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I've been volunteering on a site called NoWonder.com
http://www.nowonder.com for a while now. The site is an all volunteer
help site for the most commonly used OS's, including Linux. I'm finding
I'm able to help quite a few people with some common newbie Linux
problems as well as get a good idea of what some of the most common
problems are. But I've also been able to use my responses to questions
to advocate Project Independence. It's amazing how many plugs you can
get in! I use the staff and user message boards to do most of my
advocating though I still occasionally throw one in when I submit an
answer to a user.
I just thought I would pass along this information in case someone else
is interested in possibly volunteering some time to the effort. It's a
great way to spread the word about Indy and possibly learn something at
the same time. Check it out.
On another note.
Is anyone using wvdial and wvdialconf on their system? I'm busy writing
the Indy Dial-Up Liberator for ppp configuration and I need some
feedback on wvdial, mostly wvdialconf. I downloaded the latest version
and wvdialconf won't detect my modem correctly, so I need feedback about
how well it worked for others.
I have the Liberator GUI worked out, but I have mostly been doing
research on different approaches to configuring ppp. How others have
done it and the possible shortcomings and advantages of each. One
advantage the Indy Liberator will have over others is a help button!
That's right, online help as the user needs it. The content will be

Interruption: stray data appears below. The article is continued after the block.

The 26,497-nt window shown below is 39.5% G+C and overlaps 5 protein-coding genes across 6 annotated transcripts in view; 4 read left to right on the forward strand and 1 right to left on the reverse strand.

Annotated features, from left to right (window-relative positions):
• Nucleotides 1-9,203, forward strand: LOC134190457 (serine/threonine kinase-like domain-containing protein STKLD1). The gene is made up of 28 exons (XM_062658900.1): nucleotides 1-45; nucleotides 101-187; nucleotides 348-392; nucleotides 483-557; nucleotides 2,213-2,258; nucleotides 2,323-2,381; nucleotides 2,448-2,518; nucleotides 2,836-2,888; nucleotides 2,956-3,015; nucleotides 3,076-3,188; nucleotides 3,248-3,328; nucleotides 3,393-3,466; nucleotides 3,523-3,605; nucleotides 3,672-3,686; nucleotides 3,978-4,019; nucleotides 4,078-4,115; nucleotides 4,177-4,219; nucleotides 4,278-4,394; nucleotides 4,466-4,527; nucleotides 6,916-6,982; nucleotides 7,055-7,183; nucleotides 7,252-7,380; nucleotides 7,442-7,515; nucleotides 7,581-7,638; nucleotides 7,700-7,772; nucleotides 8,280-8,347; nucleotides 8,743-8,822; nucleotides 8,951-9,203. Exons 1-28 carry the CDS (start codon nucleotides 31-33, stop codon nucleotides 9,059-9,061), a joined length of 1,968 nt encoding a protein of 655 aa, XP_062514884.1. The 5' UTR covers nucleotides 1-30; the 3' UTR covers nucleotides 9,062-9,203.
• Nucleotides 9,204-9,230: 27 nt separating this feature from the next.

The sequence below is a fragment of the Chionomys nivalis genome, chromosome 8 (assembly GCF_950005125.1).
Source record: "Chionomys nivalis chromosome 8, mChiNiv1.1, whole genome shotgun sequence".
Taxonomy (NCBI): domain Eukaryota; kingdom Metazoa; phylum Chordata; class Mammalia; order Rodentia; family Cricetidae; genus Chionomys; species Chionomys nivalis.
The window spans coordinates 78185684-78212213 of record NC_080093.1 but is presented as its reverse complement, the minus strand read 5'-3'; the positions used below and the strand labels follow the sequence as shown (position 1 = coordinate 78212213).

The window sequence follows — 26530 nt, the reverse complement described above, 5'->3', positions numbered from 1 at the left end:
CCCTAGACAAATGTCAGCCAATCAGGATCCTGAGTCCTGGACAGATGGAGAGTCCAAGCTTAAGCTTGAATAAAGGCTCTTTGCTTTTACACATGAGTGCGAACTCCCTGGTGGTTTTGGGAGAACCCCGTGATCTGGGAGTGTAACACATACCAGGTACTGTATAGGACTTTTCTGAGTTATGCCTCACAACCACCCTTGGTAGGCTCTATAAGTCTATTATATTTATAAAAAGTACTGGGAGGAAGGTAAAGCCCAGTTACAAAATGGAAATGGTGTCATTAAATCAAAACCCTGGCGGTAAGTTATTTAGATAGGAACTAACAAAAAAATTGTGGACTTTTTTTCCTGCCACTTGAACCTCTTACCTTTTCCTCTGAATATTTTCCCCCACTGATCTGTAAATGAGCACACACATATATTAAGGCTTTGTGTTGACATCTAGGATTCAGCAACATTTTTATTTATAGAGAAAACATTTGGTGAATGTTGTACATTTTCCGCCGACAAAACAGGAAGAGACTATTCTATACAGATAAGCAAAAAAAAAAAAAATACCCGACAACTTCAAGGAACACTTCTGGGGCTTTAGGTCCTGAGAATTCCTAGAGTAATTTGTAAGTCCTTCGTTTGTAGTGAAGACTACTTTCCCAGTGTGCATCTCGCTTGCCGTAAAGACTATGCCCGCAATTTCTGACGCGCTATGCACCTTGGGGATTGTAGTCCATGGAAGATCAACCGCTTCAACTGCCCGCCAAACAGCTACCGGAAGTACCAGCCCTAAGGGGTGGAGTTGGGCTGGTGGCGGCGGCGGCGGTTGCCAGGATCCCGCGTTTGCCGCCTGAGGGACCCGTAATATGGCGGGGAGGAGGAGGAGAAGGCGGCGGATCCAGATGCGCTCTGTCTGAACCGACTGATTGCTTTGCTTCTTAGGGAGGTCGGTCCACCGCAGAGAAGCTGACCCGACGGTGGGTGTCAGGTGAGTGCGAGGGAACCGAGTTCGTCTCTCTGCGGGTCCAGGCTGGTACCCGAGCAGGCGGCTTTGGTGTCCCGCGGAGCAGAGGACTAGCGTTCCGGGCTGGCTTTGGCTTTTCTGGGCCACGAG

specific to the panel the user is in at the time. That was the easy
I may end up writing my own configurator and dialer in the long
run, using the best ideas I have seen so far. The problem is time. That
may become version 2.0 with version 1.0 being somewhat simpler but
easier to configure then others do to the online help. I'll try to give
the best I can. One thing that will make writing this easier is that
this program will be specific to Indy only and I won't be trying to
write an all around program that can be used on any distro. If anyone
else wants it, oh well, they'll need to adapt it.
Along the way I've also thought of some other Liberator projects. Like a
user configurator to add new users and passwords. Caldera and Mandrake
do this at install time to prevent the user from being dropped into a
root command console or X session. This should also be included in the
installer. It saves the new user from having to figure out how to add
his/herself as a user. If they even know better. I sure didn't at
first. Red Hat only configures the root user and password at install
time with no mention of the dangers of running as root.
There are others, but I've done enough rambling for now. I must get
back to work on the project. Christmas is fast approaching and my job is
demanding more and more of my time. I will be working overnight and
sleeping in the daytime now. Ohhh what fun!!
Tune in next time...